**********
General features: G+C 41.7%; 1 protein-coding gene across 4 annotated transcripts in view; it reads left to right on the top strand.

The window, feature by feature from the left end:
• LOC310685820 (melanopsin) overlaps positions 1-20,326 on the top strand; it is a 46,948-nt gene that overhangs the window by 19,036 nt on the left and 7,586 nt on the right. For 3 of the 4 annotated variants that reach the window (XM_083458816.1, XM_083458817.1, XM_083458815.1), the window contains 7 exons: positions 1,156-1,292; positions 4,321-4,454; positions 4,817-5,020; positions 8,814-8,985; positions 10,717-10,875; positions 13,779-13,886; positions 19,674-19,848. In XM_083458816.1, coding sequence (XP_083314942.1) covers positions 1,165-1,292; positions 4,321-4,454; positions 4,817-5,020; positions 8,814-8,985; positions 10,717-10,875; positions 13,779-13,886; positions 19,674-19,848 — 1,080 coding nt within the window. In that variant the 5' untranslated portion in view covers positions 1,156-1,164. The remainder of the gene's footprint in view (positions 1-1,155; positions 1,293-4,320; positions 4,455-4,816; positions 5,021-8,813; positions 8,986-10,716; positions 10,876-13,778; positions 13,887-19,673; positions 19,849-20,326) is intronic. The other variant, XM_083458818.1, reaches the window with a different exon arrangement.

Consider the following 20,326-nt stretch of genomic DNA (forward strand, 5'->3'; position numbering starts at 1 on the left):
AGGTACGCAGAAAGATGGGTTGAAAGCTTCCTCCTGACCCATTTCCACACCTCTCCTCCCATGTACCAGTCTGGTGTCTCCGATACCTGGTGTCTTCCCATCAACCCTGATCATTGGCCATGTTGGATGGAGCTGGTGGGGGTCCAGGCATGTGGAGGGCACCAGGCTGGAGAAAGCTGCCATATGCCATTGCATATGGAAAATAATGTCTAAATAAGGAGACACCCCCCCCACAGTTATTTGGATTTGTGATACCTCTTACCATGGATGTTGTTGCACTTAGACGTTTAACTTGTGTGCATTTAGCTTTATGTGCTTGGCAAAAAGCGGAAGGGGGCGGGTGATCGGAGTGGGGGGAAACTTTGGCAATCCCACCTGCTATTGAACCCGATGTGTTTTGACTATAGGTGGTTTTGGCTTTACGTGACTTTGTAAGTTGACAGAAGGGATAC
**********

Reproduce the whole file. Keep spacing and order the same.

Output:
General features: G+C 41.7%; 1 protein-coding gene across 4 annotated transcripts in view; it reads left to right on the top strand.

The window, feature by feature from the left end:
• LOC310685820 (melanopsin) overlaps positions 1-20,326 on the top strand; it is a 46,948-nt gene that overhangs the window by 19,036 nt on the left and 7,586 nt on the right. For 3 of the 4 annotated variants that reach the window (XM_083458816.1, XM_083458817.1, XM_083458815.1), the window contains 7 exons: positions 1,156-1,292; positions 4,321-4,454; positions 4,817-5,020; positions 8,814-8,985; positions 10,717-10,875; positions 13,779-13,886; positions 19,674-19,848. In XM_083458816.1, coding sequence (XP_083314942.1) covers positions 1,165-1,292; positions 4,321-4,454; positions 4,817-5,020; positions 8,814-8,985; positions 10,717-10,875; positions 13,779-13,886; positions 19,674-19,848 — 1,080 coding nt within the window. In that variant the 5' untranslated portion in view covers positions 1,156-1,164. The remainder of the gene's footprint in view (positions 1-1,155; positions 1,293-4,320; positions 4,455-4,816; positions 5,021-8,813; positions 8,986-10,716; positions 10,876-13,778; positions 13,887-19,673; positions 19,849-20,326) is intronic. The other variant, XM_083458818.1, reaches the window with a different exon arrangement.

Consider the following 20,326-nt stretch of genomic DNA (forward strand, 5'->3'; position numbering starts at 1 on the left):
AGGTACGCAGAAAGATGGGTTGAAAGCTTCCTCCTGACCCATTTCCACACCTCTCCTCCCATGTACCAGTCTGGTGTCTCCGATACCTGGTGTCTTCCCATCAACCCTGATCATTGGCCATGTTGGATGGAGCTGGTGGGGGTCCAGGCATGTGGAGGGCACCAGGCTGGAGAAAGCTGCCATATGCCATTGCATATGGAAAATAATGTCTAAATAAGGAGACACCCCCCCCACAGTTATTTGGATTTGTGATACCTCTTACCATGGATGTTGTTGCACTTAGACGTTTAACTTGTGTGCATTTAGCTTTATGTGCTTGGCAAAAAGCGGAAGGGGGCGGGTGATCGGAGTGGGGGGAAACTTTGGCAATCCCACCTGCTATTGAACCCGATGTGTTTTGACTATAGGTGGTTTTGGCTTTACGTGACTTTGTAAGTTGACAGAAGGGATAC